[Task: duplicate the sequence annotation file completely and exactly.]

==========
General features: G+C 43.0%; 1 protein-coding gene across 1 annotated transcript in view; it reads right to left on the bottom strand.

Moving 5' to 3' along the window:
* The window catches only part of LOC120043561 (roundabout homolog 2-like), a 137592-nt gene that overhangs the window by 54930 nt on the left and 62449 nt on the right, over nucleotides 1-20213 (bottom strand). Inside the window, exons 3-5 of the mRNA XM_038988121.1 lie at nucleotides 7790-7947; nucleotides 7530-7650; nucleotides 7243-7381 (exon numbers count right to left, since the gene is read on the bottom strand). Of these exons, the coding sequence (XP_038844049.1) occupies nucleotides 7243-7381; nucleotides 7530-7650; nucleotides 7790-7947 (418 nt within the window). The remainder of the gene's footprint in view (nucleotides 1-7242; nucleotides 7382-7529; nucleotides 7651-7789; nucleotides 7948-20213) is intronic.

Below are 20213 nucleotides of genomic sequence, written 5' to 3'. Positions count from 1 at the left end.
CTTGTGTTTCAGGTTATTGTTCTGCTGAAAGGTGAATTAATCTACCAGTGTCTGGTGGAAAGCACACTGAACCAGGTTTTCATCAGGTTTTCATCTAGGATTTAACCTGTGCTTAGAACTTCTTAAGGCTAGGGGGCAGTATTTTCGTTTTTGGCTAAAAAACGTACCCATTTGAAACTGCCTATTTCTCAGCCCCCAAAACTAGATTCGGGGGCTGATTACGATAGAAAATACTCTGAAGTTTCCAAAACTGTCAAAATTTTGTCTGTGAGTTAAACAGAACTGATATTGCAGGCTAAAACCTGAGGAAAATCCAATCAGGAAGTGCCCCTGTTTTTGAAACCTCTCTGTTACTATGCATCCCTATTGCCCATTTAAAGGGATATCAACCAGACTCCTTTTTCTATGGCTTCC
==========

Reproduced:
General features: G+C 43.0%; 1 protein-coding gene across 1 annotated transcript in view; it reads right to left on the bottom strand.

Moving 5' to 3' along the window:
* The window catches only part of LOC120043561 (roundabout homolog 2-like), a 137592-nt gene that overhangs the window by 54930 nt on the left and 62449 nt on the right, over nucleotides 1-20213 (bottom strand). Inside the window, exons 3-5 of the mRNA XM_038988121.1 lie at nucleotides 7790-7947; nucleotides 7530-7650; nucleotides 7243-7381 (exon numbers count right to left, since the gene is read on the bottom strand). Of these exons, the coding sequence (XP_038844049.1) occupies nucleotides 7243-7381; nucleotides 7530-7650; nucleotides 7790-7947 (418 nt within the window). The remainder of the gene's footprint in view (nucleotides 1-7242; nucleotides 7382-7529; nucleotides 7651-7789; nucleotides 7948-20213) is intronic.

Below are 20213 nucleotides of genomic sequence, written 5' to 3'. Positions count from 1 at the left end.
CTTGTGTTTCAGGTTATTGTTCTGCTGAAAGGTGAATTAATCTACCAGTGTCTGGTGGAAAGCACACTGAACCAGGTTTTCATCAGGTTTTCATCTAGGATTTAACCTGTGCTTAGAACTTCTTAAGGCTAGGGGGCAGTATTTTCGTTTTTGGCTAAAAAACGTACCCATTTGAAACTGCCTATTTCTCAGCCCCCAAAACTAGATTCGGGGGCTGATTACGATAGAAAATACTCTGAAGTTTCCAAAACTGTCAAAATTTTGTCTGTGAGTTAAACAGAACTGATATTGCAGGCTAAAACCTGAGGAAAATCCAATCAGGAAGTGCCCCTGTTTTTGAAACCTCTCTGTTACTATGCATCCCTATTGCCCATTTAAAGGGATATCAACCAGACTCCTTTTTCTATGGCTTCC